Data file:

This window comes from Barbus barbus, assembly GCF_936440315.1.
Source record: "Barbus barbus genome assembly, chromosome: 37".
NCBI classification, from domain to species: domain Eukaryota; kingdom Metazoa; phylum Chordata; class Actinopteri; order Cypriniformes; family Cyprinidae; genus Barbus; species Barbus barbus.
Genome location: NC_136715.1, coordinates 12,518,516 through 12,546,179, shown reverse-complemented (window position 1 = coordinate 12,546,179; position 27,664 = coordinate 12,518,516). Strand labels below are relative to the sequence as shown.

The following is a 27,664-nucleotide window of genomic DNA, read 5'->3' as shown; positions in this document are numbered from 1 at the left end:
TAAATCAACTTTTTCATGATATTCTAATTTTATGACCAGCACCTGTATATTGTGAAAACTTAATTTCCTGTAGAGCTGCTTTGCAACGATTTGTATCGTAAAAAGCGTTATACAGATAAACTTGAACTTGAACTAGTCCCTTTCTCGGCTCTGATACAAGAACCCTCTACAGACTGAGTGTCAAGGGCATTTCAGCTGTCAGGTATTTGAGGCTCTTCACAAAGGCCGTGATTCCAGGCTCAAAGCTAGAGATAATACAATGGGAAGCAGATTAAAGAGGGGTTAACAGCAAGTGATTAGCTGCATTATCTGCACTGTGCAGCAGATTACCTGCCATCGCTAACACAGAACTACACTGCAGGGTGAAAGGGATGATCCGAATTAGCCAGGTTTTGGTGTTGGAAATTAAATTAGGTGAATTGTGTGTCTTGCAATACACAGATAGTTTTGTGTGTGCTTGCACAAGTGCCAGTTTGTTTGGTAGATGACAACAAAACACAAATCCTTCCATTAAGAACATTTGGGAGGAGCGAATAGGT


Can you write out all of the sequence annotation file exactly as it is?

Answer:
This window comes from Barbus barbus, assembly GCF_936440315.1.
Source record: "Barbus barbus genome assembly, chromosome: 37".
NCBI classification, from domain to species: domain Eukaryota; kingdom Metazoa; phylum Chordata; class Actinopteri; order Cypriniformes; family Cyprinidae; genus Barbus; species Barbus barbus.
Genome location: NC_136715.1, coordinates 12,518,516 through 12,546,179, shown reverse-complemented (window position 1 = coordinate 12,546,179; position 27,664 = coordinate 12,518,516). Strand labels below are relative to the sequence as shown.

The following is a 27,664-nucleotide window of genomic DNA, read 5'->3' as shown; positions in this document are numbered from 1 at the left end:
TAAATCAACTTTTTCATGATATTCTAATTTTATGACCAGCACCTGTATATTGTGAAAACTTAATTTCCTGTAGAGCTGCTTTGCAACGATTTGTATCGTAAAAAGCGTTATACAGATAAACTTGAACTTGAACTAGTCCCTTTCTCGGCTCTGATACAAGAACCCTCTACAGACTGAGTGTCAAGGGCATTTCAGCTGTCAGGTATTTGAGGCTCTTCACAAAGGCCGTGATTCCAGGCTCAAAGCTAGAGATAATACAATGGGAAGCAGATTAAAGAGGGGTTAACAGCAAGTGATTAGCTGCATTATCTGCACTGTGCAGCAGATTACCTGCCATCGCTAACACAGAACTACACTGCAGGGTGAAAGGGATGATCCGAATTAGCCAGGTTTTGGTGTTGGAAATTAAATTAGGTGAATTGTGTGTCTTGCAATACACAGATAGTTTTGTGTGTGCTTGCACAAGTGCCAGTTTGTTTGGTAGATGACAACAAAACACAAATCCTTCCATTAAGAACATTTGGGAGGAGCGAATAGGT